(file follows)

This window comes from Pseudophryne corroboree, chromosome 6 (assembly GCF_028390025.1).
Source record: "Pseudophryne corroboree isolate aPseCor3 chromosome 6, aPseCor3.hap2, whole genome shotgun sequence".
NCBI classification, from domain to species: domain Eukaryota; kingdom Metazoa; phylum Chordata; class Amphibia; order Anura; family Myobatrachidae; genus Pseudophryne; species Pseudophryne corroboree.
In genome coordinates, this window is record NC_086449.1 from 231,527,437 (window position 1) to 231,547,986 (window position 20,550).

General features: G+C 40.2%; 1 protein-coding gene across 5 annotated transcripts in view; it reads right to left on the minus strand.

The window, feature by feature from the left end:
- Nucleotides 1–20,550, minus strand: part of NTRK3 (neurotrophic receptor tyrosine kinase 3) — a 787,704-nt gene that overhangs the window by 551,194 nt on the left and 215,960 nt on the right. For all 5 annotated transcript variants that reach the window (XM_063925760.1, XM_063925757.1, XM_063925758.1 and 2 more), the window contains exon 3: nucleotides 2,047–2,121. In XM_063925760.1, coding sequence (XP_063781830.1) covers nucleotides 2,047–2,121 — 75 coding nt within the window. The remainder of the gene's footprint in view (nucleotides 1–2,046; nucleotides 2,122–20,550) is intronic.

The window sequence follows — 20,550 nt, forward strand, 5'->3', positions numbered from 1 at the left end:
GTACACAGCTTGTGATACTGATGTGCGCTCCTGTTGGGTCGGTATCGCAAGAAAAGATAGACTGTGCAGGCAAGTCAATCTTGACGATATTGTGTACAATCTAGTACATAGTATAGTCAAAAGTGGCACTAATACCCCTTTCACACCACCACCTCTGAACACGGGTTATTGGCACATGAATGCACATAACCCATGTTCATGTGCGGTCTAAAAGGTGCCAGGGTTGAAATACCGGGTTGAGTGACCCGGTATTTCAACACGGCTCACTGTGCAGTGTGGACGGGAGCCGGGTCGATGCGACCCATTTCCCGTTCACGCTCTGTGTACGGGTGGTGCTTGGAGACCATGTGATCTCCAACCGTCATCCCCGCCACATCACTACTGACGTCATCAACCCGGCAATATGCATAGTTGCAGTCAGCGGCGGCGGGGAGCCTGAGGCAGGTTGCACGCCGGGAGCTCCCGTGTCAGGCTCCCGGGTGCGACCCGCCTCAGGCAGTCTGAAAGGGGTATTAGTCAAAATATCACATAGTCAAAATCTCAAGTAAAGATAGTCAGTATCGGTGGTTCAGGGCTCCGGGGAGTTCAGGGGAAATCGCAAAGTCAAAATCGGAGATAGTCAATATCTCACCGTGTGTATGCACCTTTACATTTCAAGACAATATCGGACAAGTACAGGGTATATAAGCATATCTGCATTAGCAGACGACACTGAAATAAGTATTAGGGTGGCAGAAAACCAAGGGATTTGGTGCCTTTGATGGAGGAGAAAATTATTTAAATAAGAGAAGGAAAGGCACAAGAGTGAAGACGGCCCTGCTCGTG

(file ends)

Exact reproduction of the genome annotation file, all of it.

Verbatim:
This window comes from Pseudophryne corroboree, chromosome 6 (assembly GCF_028390025.1).
Source record: "Pseudophryne corroboree isolate aPseCor3 chromosome 6, aPseCor3.hap2, whole genome shotgun sequence".
NCBI classification, from domain to species: domain Eukaryota; kingdom Metazoa; phylum Chordata; class Amphibia; order Anura; family Myobatrachidae; genus Pseudophryne; species Pseudophryne corroboree.
In genome coordinates, this window is record NC_086449.1 from 231,527,437 (window position 1) to 231,547,986 (window position 20,550).

General features: G+C 40.2%; 1 protein-coding gene across 5 annotated transcripts in view; it reads right to left on the minus strand.

The window, feature by feature from the left end:
- Nucleotides 1–20,550, minus strand: part of NTRK3 (neurotrophic receptor tyrosine kinase 3) — a 787,704-nt gene that overhangs the window by 551,194 nt on the left and 215,960 nt on the right. For all 5 annotated transcript variants that reach the window (XM_063925760.1, XM_063925757.1, XM_063925758.1 and 2 more), the window contains exon 3: nucleotides 2,047–2,121. In XM_063925760.1, coding sequence (XP_063781830.1) covers nucleotides 2,047–2,121 — 75 coding nt within the window. The remainder of the gene's footprint in view (nucleotides 1–2,046; nucleotides 2,122–20,550) is intronic.

The window sequence follows — 20,550 nt, forward strand, 5'->3', positions numbered from 1 at the left end:
GTACACAGCTTGTGATACTGATGTGCGCTCCTGTTGGGTCGGTATCGCAAGAAAAGATAGACTGTGCAGGCAAGTCAATCTTGACGATATTGTGTACAATCTAGTACATAGTATAGTCAAAAGTGGCACTAATACCCCTTTCACACCACCACCTCTGAACACGGGTTATTGGCACATGAATGCACATAACCCATGTTCATGTGCGGTCTAAAAGGTGCCAGGGTTGAAATACCGGGTTGAGTGACCCGGTATTTCAACACGGCTCACTGTGCAGTGTGGACGGGAGCCGGGTCGATGCGACCCATTTCCCGTTCACGCTCTGTGTACGGGTGGTGCTTGGAGACCATGTGATCTCCAACCGTCATCCCCGCCACATCACTACTGACGTCATCAACCCGGCAATATGCATAGTTGCAGTCAGCGGCGGCGGGGAGCCTGAGGCAGGTTGCACGCCGGGAGCTCCCGTGTCAGGCTCCCGGGTGCGACCCGCCTCAGGCAGTCTGAAAGGGGTATTAGTCAAAATATCACATAGTCAAAATCTCAAGTAAAGATAGTCAGTATCGGTGGTTCAGGGCTCCGGGGAGTTCAGGGGAAATCGCAAAGTCAAAATCGGAGATAGTCAATATCTCACCGTGTGTATGCACCTTTACATTTCAAGACAATATCGGACAAGTACAGGGTATATAAGCATATCTGCATTAGCAGACGACACTGAAATAAGTATTAGGGTGGCAGAAAACCAAGGGATTTGGTGCCTTTGATGGAGGAGAAAATTATTTAAATAAGAGAAGGAAAGGCACAAGAGTGAAGACGGCCCTGCTCGTG